Z is for ... Zero-point energy

Even at absolute zero, the lowest temperature possible, nothing has zero energy. In these conditions, particles and fields are in their lowest energy state, with an energy proportional to Planck’s constant.

P is for ... Planck's Constant

This is one of the universal constants of nature, and relates the energy of a single quantum of radiation to its frequency. It is central to quantum theory and appears in many important formulae, including the Schrödinger Equation.

J is for ... Josephson Junction

This is a narrow constriction in a ring of superconductor. Current can only move around the ring because of quantum laws; the apparatus provides a neat way to investigate the properties of quantum mechanics.

M is for ... Multiverse

Our most successful theories of cosmology suggest that our universe is one of many universes that bubble off from one another. It’s not clear whether it will ever be possible to detect these other universes.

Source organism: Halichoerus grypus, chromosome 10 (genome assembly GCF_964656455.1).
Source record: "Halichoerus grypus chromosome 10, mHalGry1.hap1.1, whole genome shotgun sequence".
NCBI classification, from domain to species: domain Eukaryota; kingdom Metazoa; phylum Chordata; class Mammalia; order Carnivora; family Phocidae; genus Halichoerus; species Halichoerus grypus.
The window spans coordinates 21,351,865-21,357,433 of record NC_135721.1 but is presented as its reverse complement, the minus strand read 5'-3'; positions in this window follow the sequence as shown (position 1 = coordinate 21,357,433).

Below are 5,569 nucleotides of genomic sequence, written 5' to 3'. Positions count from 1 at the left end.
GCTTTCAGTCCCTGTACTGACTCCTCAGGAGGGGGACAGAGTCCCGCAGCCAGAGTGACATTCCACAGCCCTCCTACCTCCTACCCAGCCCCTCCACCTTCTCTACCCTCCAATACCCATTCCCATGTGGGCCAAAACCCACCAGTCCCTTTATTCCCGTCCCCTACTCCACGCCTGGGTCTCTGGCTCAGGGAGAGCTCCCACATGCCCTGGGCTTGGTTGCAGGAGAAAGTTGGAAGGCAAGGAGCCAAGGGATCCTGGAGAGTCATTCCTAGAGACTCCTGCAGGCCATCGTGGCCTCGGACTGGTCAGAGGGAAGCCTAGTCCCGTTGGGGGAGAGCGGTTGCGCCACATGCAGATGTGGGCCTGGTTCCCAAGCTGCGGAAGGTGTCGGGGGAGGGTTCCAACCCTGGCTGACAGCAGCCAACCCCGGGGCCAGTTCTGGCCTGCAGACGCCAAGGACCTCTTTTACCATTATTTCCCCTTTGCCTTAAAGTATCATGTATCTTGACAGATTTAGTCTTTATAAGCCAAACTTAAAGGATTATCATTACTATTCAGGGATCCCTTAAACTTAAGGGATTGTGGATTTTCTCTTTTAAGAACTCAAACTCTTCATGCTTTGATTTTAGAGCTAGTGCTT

D is for ... Decoherence

Unless it is carefully isolated, a quantum system will “leak” information into its surroundings. This can destroy delicate states such as superposition and entanglement.

X is for ... X-ray

In 1923 Arthur Compton shone X-rays onto a block of graphite and found that they bounced off with their energy reduced exactly as would be expected if they were composed of particles colliding with electrons in the graphite. This was the first indication of radiation’s particle-like nature.

E is for ... Entanglement

When two quantum objects interact, the information they contain becomes shared. This can result in a kind of link between them, where an action performed on one will affect the outcome of an action performed on the other. This “entanglement” applies even if the two particles are half a universe apart.

I is for ... Interferometer

Some of the strangest characteristics of quantum theory can be demonstrated by firing a photon into an interferometer: the device’s output is a pattern that can only be explained by the photon passing simultaneously through two widely-separated slits.

I is for ... Information

Many researchers working in quantum theory believe that information is the most fundamental building block of reality.